This Inca tunic is tightly woven from fine threads, with the minuscule joins of the discontinuous warps and wefts almost imperceptible. Excellence in textile production was deeply important in the Inca Empire, with textiles being among the highest valued commodities. The use of a simple palette of red and blue in this textile is representative of the greater Inca use of color in textiles. From early 16th century colonial documents we know that red and blue garments were part of a coming of age ceremony, displaying the ritualistic associations of colors in cloth.
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- Coverings for the torso, limbs, hands, feet, and head for warmth, fashion, or to cover nudity. It generally excludes other items of costume such as jewelry, crowns, and other accessories that are purely decorative or symbolic and have no practical function.
- Shape characterized by regular shapes or patterns that are determined, constructed, or formed according to geometry.
- Pre-Columbian culture of the Central Andean area of South America; the early Inca people are recognizable in the archaeological record of the Late Intermediate Period (ca. 1000-1476 CE), from the 12th century onwards. The Inca established their capital at Cuzco (Peru) in the 12th century. They began their conquests in the early 15th century and within 100 years had gained control of an Andean population of about 12,000,000 people. The The Inca empire flourished in the 15th century and early 16th century. At the time of the Spanish conquest in 1532, the Inca ruled an empire that extended along the Pacific coast and Andean highlands from the northern border of modern Ecuador to the Maule River in central Chile. Inca ceramics are readily recognizable from their forms and decoration; bronze metal tools and weapons were widespread, and there was a distinctive Inca architecture at various locations throughout the empire. For the culture and artifacts dating to the empire during the period 1476-1534 CE, use "Late Horizon."
- A natural dark blue colorant obtained from the tropical Indigofera tinctoria plants. The use of indigo was first mentioned in Indian manuscripts in the 4th century BCE; it was first exported to Europe in Roman times. The natural material is collected as a precipitate from a fermented solution of the plant, where the coloring component, indigotin, is extracted as a colorless glycoside that turns blue with oxidation. Indigo is a fine, intense powder which may be used directly as a pigment in oil, tempera, or watercolor media. Since the exposed pigment can fade rapidly in strong sunlight, it is rarely used in art or fine textiles today. However, it is still used to dye jeans, where its fading and uneven coloring have become favorable characteristics.
- The seventh of the seven main chronological phases recognized in Andean archaeology, generally dating 1476-1534 CE, during which the Inca established an empire controlled from Cuzco, which eventually reached from central Chile to southern Colombia. The period ends in 1534, the year marking the fall of the Inca empire after the Spanish conquest.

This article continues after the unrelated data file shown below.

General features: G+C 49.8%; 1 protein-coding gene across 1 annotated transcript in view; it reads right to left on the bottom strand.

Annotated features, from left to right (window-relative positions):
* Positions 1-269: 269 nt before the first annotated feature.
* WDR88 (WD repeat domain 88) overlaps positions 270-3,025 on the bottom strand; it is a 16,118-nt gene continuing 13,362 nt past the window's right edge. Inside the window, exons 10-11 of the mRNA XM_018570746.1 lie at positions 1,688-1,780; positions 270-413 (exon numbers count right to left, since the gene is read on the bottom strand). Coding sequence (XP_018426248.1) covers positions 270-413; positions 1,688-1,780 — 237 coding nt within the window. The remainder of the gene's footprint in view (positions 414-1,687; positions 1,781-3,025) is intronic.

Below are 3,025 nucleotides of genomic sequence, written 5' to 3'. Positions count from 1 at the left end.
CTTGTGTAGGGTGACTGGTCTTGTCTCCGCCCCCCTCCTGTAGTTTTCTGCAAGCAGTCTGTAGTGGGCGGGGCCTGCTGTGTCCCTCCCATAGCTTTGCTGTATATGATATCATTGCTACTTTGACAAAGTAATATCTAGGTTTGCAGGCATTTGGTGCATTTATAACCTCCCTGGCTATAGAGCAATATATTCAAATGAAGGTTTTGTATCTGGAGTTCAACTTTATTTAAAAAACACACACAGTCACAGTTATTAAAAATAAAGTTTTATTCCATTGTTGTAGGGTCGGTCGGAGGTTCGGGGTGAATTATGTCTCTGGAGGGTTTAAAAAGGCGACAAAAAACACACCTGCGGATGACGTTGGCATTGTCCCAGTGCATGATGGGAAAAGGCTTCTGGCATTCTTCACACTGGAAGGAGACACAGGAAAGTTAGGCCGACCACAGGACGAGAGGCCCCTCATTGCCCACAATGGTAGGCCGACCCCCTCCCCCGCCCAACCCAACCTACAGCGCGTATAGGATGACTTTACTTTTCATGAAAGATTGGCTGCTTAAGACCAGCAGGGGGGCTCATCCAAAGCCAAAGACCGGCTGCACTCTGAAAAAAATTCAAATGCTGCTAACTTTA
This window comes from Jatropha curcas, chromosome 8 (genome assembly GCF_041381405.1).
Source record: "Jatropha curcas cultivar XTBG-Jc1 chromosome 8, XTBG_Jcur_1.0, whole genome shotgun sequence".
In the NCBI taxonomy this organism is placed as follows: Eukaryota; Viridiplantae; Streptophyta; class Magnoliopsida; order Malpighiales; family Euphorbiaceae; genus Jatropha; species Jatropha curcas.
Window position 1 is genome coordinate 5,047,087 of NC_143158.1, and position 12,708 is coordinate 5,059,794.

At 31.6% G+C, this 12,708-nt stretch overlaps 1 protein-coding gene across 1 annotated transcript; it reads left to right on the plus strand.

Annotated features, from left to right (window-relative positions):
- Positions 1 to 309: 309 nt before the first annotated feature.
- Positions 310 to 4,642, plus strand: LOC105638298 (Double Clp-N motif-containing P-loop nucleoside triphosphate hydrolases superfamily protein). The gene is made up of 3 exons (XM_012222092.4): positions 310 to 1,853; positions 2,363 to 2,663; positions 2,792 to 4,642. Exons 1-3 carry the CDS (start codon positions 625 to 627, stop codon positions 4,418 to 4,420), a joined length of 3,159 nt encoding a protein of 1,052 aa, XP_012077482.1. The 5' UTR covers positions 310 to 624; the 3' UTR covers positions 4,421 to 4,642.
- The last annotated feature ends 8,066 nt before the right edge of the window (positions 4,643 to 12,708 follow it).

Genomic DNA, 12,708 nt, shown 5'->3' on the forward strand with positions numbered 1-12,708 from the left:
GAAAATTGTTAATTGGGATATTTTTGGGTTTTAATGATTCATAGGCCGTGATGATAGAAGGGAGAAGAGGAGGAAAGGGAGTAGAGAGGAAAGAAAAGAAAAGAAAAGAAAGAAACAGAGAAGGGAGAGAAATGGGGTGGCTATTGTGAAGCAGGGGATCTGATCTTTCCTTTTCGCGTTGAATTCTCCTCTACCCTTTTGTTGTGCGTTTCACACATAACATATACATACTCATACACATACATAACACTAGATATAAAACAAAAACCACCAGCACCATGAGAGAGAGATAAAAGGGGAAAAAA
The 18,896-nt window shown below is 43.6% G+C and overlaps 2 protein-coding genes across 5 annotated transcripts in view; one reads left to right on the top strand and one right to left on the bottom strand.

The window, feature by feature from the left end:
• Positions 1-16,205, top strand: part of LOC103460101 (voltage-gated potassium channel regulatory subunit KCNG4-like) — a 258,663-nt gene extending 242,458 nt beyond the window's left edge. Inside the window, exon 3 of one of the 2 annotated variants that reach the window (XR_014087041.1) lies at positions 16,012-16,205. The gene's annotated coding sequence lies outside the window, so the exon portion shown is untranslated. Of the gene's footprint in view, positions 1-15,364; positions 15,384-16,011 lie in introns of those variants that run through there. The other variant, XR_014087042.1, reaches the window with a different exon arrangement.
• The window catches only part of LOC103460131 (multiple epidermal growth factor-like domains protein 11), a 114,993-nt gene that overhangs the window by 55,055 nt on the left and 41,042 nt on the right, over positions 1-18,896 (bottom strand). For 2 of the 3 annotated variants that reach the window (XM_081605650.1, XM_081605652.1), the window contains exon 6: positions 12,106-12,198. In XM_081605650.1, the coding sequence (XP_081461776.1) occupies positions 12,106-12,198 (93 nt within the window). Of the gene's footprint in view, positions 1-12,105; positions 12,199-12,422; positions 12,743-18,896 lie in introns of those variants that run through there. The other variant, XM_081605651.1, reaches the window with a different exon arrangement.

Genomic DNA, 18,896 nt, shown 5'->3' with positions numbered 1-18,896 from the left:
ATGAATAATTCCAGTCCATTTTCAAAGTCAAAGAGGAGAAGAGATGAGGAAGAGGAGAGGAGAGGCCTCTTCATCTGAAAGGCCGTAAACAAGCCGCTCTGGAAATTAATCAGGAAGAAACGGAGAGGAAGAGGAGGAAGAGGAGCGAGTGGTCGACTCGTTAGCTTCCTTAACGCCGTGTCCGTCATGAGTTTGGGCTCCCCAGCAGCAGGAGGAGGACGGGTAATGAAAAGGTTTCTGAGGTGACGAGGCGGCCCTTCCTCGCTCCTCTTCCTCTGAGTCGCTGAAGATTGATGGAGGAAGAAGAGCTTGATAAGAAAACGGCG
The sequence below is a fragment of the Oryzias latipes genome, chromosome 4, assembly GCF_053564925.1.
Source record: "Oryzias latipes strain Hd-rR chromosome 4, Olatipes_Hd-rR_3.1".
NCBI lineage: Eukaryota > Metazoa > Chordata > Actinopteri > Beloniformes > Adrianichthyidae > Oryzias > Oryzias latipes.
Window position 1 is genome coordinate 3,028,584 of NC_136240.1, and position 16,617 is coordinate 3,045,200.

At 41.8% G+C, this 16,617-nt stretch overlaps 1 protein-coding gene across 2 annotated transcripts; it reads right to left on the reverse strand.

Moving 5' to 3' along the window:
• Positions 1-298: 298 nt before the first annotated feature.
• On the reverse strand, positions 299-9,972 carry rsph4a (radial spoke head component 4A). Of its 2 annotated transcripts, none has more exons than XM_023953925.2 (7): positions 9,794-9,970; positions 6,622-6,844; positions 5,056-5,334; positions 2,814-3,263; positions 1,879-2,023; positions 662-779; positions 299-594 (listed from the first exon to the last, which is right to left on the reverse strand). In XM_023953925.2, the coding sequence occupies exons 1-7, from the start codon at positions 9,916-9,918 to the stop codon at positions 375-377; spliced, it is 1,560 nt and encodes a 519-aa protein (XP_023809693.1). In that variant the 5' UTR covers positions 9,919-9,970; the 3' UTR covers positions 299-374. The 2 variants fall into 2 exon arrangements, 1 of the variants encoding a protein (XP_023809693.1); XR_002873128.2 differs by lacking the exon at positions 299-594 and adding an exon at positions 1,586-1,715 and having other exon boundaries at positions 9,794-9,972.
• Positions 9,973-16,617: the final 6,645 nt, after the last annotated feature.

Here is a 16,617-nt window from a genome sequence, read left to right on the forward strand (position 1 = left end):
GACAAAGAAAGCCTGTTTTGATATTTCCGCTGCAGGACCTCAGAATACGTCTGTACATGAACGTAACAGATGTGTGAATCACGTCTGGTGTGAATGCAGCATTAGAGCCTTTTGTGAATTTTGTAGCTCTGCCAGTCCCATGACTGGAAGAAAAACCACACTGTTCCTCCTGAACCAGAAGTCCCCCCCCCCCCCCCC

- Of or belonging to the nation of Peru or its people.
- Hue name for one of the three primary additive colors; that portion of the spectrum lying at the lowest frequencies of light discernible by the human eye, with a wavelength range between 630 and 760 nanometers. The term may refer to any of this group of colors that vary in lightness and saturation. Examples of red color in nature are that of blood and ripe cherries.
- As an artistic concept, the characteristic within a composition where a form, line, color, or other compositional element is repeated to cause unity or for another purpose.
- A pattern in which a series of small right angles produces a steplike edge, usually proceeding a few steps up and then down again.
- Refers to the process used to create tapestries, which are heavy, woven textiles characterized by ornamental or pictorial designs and used as wall hangings, curtains, upholstery, or to hang from windows or balconies. The process is performed on a tapestry loom and differs from cloth-weaving in that the weft travels only to the warp at the edge of a particular color or pattern in the design, rather traveling from edge to edge of the entire piece of fabric. Various techniques are used in mixing and overlaying colors to create shading and patterns. Details of the design are often painted or embroidered.
- General term for carpets, fabrics, costume, or other works made of textile materials, which are natural or synthetic fibers created by weaving, felting, knotting, twining, or otherwise processing. For works of art or high craft that employ textile as a medium, prefer "textile art (visual works)."
- Simple slip-on garments made with or without sleeves and usually knee-length or longer and belted at the waist; especially those worn by men and women of ancient Greece and Rome. Also, garments extending from the neckline to the waist or longer, usually high-necked and worn over other garments.
- In weaving, the threads that are extended lengthwise in the loom, usually twisted harder than the "weft," with which these threads are crossed to form the web or piece.
- The aggregate of transverse strands of a textile, woven through the warp. Specifically for individual strands of weft, prefer "picks (weft)."
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<ref name=BMC>cite web |url=http://triarte.brynmawr.edu/objects-1/info/152424 |title=Discontinuous Warp and Weft Tunic Fragment with Geometric Design |author=Bryn Mawr College Library Special Collections |accessdate=1/24/2022 |publisher=Bryn Mawr College</ref>
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